According to Scientific American, the citric acid in Mountain Dew would eat away a mouse’s bones in a similar manner as it erodes teeth, breaking down the chemical bonds that hold the tissue together by infiltrating them with positively charged particles. They also went on to state vaguely that this acid is probably fine for people with healthy digestive tracts, and it shouldn’t harm your stomach like it does your teeth (though I personally wouldn’t risk my health on such an assumption).
This statement is a little disturbing, given the fact that the idea that a healthy digestive tract can withstand these substances is based on mere supposition. Add in the reality that these drinks often cause acid reflux, along with the rising rate of acid reflux in developed countries, and a worrisome trend begins to emerge. While acid reflux is more pronounced when the body is horizontal (sleeping), the sheer volume of these kinds of soft drinks being consumed in the USA means that acid reflux is well past the danger point. Any time you ingest a gassy drink, you are going to get belching — and acid — into the esophagus. How much is too much? The research doesn’t say where the limit is, it only shows that most of us are far, far past it. Mechanical damage to cells is a huge risk factor for cancer, which is why asbestos particles, for example, cause lung cancer.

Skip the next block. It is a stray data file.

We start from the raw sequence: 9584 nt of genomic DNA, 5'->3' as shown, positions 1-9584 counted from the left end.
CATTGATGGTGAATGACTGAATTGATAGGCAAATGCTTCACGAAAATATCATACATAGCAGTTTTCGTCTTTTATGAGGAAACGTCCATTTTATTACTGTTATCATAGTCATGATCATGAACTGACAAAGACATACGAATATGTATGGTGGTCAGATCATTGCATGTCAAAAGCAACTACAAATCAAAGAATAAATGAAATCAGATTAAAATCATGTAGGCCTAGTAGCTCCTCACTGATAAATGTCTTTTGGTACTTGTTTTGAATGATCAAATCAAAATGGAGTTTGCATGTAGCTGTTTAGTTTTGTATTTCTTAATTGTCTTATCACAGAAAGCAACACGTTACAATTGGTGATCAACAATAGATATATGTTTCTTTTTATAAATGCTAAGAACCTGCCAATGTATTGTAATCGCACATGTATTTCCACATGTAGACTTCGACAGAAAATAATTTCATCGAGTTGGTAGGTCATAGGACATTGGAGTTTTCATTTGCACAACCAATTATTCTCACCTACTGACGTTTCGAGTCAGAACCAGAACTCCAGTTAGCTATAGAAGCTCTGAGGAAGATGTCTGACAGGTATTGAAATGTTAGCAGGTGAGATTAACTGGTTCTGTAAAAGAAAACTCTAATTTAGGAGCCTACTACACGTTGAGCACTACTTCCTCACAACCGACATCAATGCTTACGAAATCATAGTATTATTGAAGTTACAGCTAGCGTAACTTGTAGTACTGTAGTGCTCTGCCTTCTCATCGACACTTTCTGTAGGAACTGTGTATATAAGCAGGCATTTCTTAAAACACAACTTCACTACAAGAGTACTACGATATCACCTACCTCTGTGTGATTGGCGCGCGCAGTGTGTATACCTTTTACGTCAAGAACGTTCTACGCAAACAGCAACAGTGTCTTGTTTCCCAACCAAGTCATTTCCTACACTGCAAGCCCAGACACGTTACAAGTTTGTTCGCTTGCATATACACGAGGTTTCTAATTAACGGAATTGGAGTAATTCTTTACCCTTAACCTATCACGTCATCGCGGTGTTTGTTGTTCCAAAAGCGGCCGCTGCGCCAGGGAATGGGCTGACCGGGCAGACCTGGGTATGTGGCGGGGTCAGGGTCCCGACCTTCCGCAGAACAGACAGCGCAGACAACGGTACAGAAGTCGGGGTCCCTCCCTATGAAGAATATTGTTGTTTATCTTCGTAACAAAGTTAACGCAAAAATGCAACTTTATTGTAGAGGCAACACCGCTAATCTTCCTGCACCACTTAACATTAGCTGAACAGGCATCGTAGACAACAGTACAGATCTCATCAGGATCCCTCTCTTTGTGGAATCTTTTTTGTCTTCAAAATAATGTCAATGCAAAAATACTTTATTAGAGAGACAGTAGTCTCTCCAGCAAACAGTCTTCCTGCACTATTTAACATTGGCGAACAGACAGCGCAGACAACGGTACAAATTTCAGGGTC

Esophageal cancer was very rare two generations ago, but is now becoming quite prevalent. Do soft drinks have something to do with this? Stomach acid dissolves tissue — that’s its purpose. The stomach lining does not extend into the esophagus, so the lower esophagus gets damaged by acid far more frequently in soft drink users than in non soft drink users. This results in a radical increase in cell mutations, along with a far higher level of free radicals.
High Fructose Corn Syrup
Then there is sugar. Sugar, primarily in the form of high fructose corn syrup (HFCS), is the highest calorie source in the United States today. While its mass appeal is vastly rooted in cultures worldwide, its health impacts are substantially detrimental and are often overlooked by the majority. We recently published an article on how HFCS literally makes you “stupid,” you can read that HERE. Multiple studies have shown this, including one conducted by UCLA which illustrated how sugar lowers your IQ. You can read about that HERE.
The reward centres of your brain respond to sugar in the same way they do with cocaine and heroin. It’s not something somebody can easily walk away from. What we are seeing is the same thing as drug addiction, and these giant food corporations know this. In fact, a Dutch health official recently called sugar the most dangerous drug of all time. (source) HERE is an article we wrote about a study which claimed that sugar is just as addictive as heroin.
“You end up with one of the great health epidemics of all time.” – Dr. David Kessler, former FDA commissioner
HERE is a video of a BBC journalist showing a Coca-Cola executive just how much sugar is in their drink.
There are a host of other troubling ingredients within these drinks, HFCS is just one.
Hopefully this gives you something to think about, especially if you are a parent, or a person who consumes soft drinks on a regular basis.